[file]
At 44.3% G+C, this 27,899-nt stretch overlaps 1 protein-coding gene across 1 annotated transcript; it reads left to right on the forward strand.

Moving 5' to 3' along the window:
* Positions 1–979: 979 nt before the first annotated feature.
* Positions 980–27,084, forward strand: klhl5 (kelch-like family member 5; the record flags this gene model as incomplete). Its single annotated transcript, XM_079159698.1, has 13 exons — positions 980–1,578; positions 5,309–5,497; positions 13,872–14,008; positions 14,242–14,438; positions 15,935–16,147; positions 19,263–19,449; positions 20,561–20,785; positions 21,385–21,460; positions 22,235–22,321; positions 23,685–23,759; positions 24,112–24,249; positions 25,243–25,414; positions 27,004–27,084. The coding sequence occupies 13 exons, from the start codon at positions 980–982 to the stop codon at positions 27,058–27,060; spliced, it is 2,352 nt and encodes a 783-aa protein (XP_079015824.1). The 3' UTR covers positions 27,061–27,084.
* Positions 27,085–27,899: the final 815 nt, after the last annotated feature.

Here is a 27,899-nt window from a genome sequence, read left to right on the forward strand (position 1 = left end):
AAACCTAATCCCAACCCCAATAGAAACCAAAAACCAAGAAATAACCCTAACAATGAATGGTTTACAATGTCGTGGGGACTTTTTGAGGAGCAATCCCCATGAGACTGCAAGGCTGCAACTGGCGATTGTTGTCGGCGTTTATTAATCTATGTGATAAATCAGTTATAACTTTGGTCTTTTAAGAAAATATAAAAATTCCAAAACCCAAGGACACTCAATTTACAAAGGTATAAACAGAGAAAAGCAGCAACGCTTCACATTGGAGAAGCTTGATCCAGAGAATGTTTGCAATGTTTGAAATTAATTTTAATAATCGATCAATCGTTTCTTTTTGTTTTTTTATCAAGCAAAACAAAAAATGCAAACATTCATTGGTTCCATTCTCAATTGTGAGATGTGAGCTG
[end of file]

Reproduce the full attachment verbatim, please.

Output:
At 44.3% G+C, this 27,899-nt stretch overlaps 1 protein-coding gene across 1 annotated transcript; it reads left to right on the forward strand.

Moving 5' to 3' along the window:
* Positions 1–979: 979 nt before the first annotated feature.
* Positions 980–27,084, forward strand: klhl5 (kelch-like family member 5; the record flags this gene model as incomplete). Its single annotated transcript, XM_079159698.1, has 13 exons — positions 980–1,578; positions 5,309–5,497; positions 13,872–14,008; positions 14,242–14,438; positions 15,935–16,147; positions 19,263–19,449; positions 20,561–20,785; positions 21,385–21,460; positions 22,235–22,321; positions 23,685–23,759; positions 24,112–24,249; positions 25,243–25,414; positions 27,004–27,084. The coding sequence occupies 13 exons, from the start codon at positions 980–982 to the stop codon at positions 27,058–27,060; spliced, it is 2,352 nt and encodes a 783-aa protein (XP_079015824.1). The 3' UTR covers positions 27,061–27,084.
* Positions 27,085–27,899: the final 815 nt, after the last annotated feature.

Here is a 27,899-nt window from a genome sequence, read left to right on the forward strand (position 1 = left end):
AAACCTAATCCCAACCCCAATAGAAACCAAAAACCAAGAAATAACCCTAACAATGAATGGTTTACAATGTCGTGGGGACTTTTTGAGGAGCAATCCCCATGAGACTGCAAGGCTGCAACTGGCGATTGTTGTCGGCGTTTATTAATCTATGTGATAAATCAGTTATAACTTTGGTCTTTTAAGAAAATATAAAAATTCCAAAACCCAAGGACACTCAATTTACAAAGGTATAAACAGAGAAAAGCAGCAACGCTTCACATTGGAGAAGCTTGATCCAGAGAATGTTTGCAATGTTTGAAATTAATTTTAATAATCGATCAATCGTTTCTTTTTGTTTTTTTATCAAGCAAAACAAAAAATGCAAACATTCATTGGTTCCATTCTCAATTGTGAGATGTGAGCTG